On 24/12/2008, at 1:48 AM, Florijan Stamenkovic wrote:
First of all, thanks everyone for the help, I feel I am getting
somewhere, uhm, somewhere that makes sense, more or less :)
On Dec 22, 2008, at 16:22, Lachlan Deck wrote:
It'll parse the time into whatever timezone you set to the
formatter. If you're using SimpleDateFormat, for example, set the
timezone to be parsed (if other than the default). You could set it
to GMT for example .. or allow the user to select it.
I think that the normalization method needs to be aware of the
Yep. I'd be storing that timezone's id also so you always know what
the original input was.
to either add or subtract time in order to reach GMT noon.
I don't understand why you want GMT noon. That is a distortion of the
input. I believe people have often resorted to using 'noon' in order
to safeguard against daylight savings shifts but I think this is
usually hiding a more fundamental problem with the handling of
timestamps. In your case - I think you want to preserve timestamps as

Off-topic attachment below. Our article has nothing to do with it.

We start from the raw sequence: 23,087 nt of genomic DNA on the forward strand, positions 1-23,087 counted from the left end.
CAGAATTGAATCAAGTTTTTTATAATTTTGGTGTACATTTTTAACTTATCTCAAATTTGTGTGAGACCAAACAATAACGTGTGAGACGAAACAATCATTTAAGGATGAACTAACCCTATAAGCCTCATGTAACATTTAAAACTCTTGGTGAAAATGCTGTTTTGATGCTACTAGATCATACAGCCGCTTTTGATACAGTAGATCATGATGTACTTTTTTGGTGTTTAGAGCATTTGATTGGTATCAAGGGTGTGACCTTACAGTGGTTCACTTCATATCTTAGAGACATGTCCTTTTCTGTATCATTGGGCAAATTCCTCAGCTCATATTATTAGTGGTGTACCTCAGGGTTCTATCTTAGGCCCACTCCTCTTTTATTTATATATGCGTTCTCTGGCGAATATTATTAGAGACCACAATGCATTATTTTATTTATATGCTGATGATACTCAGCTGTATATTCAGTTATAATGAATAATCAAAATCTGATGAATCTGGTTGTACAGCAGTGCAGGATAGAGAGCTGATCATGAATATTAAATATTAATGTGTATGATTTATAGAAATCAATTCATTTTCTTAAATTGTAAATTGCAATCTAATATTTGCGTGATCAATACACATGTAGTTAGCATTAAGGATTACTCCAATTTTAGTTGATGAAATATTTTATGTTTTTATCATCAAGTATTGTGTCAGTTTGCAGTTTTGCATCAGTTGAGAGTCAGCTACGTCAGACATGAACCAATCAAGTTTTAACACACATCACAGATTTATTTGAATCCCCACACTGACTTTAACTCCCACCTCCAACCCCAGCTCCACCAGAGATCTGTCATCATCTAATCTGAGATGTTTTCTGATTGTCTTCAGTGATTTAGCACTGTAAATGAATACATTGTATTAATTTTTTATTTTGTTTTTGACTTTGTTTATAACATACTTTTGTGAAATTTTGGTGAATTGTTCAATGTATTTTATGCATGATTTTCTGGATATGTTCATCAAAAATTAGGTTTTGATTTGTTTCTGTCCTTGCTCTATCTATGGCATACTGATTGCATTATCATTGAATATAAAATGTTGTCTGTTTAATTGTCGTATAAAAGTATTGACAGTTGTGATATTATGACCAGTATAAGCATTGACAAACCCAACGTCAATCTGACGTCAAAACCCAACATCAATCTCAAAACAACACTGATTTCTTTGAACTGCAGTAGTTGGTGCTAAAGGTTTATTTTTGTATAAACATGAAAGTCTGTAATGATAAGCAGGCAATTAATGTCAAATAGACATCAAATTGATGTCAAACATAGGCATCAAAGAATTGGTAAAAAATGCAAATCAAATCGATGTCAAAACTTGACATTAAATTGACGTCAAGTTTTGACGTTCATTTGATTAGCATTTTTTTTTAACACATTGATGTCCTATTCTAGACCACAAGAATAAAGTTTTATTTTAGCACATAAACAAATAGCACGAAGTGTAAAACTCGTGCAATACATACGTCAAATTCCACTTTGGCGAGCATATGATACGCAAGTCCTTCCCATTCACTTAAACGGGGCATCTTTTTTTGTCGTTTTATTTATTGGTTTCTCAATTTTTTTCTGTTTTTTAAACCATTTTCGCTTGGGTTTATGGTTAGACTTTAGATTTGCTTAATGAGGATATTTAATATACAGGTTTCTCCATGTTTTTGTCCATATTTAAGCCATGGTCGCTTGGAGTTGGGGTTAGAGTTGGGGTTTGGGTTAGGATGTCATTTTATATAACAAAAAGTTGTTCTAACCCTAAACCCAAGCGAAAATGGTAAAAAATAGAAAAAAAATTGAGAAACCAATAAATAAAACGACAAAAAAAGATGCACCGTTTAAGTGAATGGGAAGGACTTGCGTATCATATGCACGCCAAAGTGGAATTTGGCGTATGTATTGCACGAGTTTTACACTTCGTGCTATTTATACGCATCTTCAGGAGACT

To ensure that the normalized date formats to the same date,
textually, both in the user's timezone, and GMT.
Why? And, which user? The user who input the data? What about other
So, I don't think that just setting a timezone on the formatter
works... See my point?
Not really because I don't as yet understand the reasons for your
One more thing... Reading the posts that David mentioned, I notice
there is some mentioning of java.util.Date being converted to and
from NSTimestamp. I am not sure why this is mentioned as a problem.
AFAIK, both Date and NSTimestamp (which inherits from Date) record
the amount of milliseconds that passed from January 1, 1970,
00:00:00 GMT. Conversion should be lossless, no? Or, is this a
problem for some other reason?
NSTimestamps understand timezones *only* during construction. From
that point on they are strictly UTC. i.e., they do not preserve the
timezone from which they were constructed. You'll need another column,
as mentioned above, to store that information.
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